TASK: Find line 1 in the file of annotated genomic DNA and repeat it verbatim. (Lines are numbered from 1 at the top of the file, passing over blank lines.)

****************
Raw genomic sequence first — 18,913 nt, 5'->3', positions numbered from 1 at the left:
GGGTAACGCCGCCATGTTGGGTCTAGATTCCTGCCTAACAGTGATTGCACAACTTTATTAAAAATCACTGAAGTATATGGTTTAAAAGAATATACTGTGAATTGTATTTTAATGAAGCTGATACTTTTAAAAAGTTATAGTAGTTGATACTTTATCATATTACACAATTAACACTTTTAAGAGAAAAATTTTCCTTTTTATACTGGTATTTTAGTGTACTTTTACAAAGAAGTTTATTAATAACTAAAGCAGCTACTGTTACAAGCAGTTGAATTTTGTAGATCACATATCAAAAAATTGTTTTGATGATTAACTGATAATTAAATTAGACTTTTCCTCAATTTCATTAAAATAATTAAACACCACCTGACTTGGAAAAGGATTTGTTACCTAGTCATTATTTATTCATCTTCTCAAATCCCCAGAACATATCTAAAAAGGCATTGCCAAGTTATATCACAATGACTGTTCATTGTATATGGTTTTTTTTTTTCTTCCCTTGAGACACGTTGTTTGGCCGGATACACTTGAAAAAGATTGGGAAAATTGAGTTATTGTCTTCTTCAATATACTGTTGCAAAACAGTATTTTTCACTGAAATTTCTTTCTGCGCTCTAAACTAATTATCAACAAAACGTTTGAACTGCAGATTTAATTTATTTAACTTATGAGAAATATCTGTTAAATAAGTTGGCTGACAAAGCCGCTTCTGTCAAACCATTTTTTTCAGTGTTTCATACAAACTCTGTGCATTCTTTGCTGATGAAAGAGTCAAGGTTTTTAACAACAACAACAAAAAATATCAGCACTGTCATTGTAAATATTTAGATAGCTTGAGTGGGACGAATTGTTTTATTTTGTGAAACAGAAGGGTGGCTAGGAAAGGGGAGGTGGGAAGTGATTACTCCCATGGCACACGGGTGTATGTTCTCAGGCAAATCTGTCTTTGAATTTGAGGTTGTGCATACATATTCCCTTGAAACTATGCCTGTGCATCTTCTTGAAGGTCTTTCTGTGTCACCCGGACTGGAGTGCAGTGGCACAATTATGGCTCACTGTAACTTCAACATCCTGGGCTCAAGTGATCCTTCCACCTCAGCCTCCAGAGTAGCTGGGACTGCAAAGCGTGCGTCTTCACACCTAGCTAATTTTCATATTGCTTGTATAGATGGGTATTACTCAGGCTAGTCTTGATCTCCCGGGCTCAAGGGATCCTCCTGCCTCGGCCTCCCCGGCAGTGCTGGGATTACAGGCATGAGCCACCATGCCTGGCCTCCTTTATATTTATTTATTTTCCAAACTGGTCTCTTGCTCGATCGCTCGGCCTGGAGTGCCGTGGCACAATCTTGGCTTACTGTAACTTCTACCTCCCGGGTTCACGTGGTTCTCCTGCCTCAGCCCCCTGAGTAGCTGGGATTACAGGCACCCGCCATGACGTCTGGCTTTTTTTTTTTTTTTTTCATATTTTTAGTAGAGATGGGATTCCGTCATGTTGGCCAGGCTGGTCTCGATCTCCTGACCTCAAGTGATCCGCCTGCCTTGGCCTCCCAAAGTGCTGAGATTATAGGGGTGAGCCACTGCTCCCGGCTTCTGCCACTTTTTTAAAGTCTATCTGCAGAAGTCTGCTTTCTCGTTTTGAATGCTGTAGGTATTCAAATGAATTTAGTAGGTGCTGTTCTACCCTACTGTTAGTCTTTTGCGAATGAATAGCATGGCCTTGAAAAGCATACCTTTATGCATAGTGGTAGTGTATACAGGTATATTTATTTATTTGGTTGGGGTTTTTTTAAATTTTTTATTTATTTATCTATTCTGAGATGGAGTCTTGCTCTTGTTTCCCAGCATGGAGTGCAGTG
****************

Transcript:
Raw genomic sequence first — 18,913 nt, 5'->3', positions numbered from 1 at the left: